All you have to help them over is the first two or three years to protect these plants so that the goats don't come or that women don't cut it for wood or the leaves for fodder, or whatever. And then you have the foliage. They already re-greened six million hectares that is 12 million acres of land in Niger alone. And it is spread out over 24 countries in Africa now. The project is at very low cost, to help the farmers come over their first two years. You could re-green 7% of the world's land surface, like twice the size of China.

AKT: Wow.

VS: And it's a real project and it's not just a dream.

AKT: Why is it not more widely known?

VS: The people who are involved in it know because this has been going on for twenty years already. If you punch in on YouTube those four letters FMNR - Farmer-Managed Natural Regeneration, there's a dozen clips or videos. But nothing of the size this calls for - a big documentary, theatrical and streaming, everything. Like the size of The Inconvenient Truth. This is not about the art of filmmaking, it's really a propaganda movie I'm trying to make.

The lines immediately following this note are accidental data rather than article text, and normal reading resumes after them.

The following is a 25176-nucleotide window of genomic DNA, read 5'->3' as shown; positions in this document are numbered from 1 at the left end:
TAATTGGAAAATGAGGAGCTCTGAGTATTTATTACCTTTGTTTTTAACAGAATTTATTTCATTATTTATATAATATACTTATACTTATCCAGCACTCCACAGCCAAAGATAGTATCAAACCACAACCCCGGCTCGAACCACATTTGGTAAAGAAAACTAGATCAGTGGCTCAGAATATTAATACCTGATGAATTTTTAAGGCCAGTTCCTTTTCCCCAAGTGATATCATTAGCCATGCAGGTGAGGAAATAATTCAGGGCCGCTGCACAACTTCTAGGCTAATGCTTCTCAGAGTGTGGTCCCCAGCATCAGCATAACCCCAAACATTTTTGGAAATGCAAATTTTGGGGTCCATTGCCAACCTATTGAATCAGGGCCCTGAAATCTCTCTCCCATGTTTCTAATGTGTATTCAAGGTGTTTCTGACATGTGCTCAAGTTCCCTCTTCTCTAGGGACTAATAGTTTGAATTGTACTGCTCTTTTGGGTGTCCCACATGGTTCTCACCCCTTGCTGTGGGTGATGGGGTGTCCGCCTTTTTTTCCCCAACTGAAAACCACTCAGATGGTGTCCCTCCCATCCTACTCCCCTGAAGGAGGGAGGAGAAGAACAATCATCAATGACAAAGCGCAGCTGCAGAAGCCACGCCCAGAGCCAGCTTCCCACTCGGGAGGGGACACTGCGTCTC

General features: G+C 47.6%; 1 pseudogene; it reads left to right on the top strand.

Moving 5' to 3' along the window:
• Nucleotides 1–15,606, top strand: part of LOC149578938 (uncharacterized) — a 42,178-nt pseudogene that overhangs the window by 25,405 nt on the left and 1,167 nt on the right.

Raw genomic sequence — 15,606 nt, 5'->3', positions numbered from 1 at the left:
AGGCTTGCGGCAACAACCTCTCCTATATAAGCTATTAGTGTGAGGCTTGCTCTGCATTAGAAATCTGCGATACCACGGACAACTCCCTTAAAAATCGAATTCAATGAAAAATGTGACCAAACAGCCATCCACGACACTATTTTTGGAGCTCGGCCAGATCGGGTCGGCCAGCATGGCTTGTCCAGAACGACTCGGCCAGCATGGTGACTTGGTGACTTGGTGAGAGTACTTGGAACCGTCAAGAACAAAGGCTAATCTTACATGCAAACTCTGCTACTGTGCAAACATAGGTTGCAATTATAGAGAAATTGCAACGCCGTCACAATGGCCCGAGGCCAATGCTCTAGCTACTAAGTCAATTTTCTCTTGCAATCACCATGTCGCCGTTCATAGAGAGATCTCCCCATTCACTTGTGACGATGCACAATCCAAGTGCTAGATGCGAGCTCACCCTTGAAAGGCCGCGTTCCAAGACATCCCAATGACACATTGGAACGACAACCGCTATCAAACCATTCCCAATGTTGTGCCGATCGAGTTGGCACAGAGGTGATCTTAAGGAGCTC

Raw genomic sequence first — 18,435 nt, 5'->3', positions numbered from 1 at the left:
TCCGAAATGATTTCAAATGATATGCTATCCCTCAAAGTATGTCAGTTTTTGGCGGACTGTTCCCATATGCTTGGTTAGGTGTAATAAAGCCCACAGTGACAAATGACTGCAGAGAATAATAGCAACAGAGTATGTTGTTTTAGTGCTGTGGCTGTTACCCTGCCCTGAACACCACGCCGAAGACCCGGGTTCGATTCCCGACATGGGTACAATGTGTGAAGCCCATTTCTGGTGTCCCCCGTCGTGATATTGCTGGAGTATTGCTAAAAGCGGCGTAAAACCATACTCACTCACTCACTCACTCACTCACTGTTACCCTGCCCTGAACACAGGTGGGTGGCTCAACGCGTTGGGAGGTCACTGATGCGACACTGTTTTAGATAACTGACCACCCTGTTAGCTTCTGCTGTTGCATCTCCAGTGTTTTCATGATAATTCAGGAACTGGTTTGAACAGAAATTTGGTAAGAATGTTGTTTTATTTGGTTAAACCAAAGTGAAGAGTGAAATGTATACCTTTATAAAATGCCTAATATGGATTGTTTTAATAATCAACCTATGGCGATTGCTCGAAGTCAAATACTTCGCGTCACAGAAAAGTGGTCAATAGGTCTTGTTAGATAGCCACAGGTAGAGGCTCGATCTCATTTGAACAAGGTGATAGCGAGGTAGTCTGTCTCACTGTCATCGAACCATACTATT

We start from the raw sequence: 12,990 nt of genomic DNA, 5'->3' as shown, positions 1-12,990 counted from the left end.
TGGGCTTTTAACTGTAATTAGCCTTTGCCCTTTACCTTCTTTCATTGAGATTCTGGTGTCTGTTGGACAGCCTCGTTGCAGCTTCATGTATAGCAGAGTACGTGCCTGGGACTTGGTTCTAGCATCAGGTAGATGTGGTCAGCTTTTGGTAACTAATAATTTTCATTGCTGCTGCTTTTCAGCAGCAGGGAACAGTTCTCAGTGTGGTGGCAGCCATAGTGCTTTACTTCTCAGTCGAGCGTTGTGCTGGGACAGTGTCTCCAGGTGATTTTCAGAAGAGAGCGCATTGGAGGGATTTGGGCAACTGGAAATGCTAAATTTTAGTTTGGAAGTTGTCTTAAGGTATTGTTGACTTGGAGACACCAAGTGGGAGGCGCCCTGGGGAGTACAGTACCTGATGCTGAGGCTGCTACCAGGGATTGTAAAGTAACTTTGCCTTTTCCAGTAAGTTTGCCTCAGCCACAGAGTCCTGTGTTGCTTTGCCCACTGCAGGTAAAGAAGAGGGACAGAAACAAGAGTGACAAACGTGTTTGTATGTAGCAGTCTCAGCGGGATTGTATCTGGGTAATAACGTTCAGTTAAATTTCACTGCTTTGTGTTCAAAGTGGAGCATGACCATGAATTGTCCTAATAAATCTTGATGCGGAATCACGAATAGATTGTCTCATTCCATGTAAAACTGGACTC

AKT: The forest under our feet is a great metaphor as well.

VS: Oh, it is fantastic and trees are so in now. There's books about trees everywhere.

AKT: Trees are sexy.

Josh Siegel introducing Volker Schlöndorff for the screening of the director's cut of The Tin Drum (Die Blechtrommel) at the Museum of Modern Art in New York
Josh Siegel introducing Volker Schlöndorff for the screening of the director's cut of The Tin Drum (Die Blechtrommel) at the Museum of Modern Art in New York Photo: Anne-Katrin Titze

VS: Trees are sexy. There's even a German writer [Peter Wohlleben] who wrote The Hidden Life of Trees. It's a secret language because they communicate among each other. They speak to each other through the roots, through all kinds of chemical systems and processes. So that'll all be part of it. So I'm trying to find financing.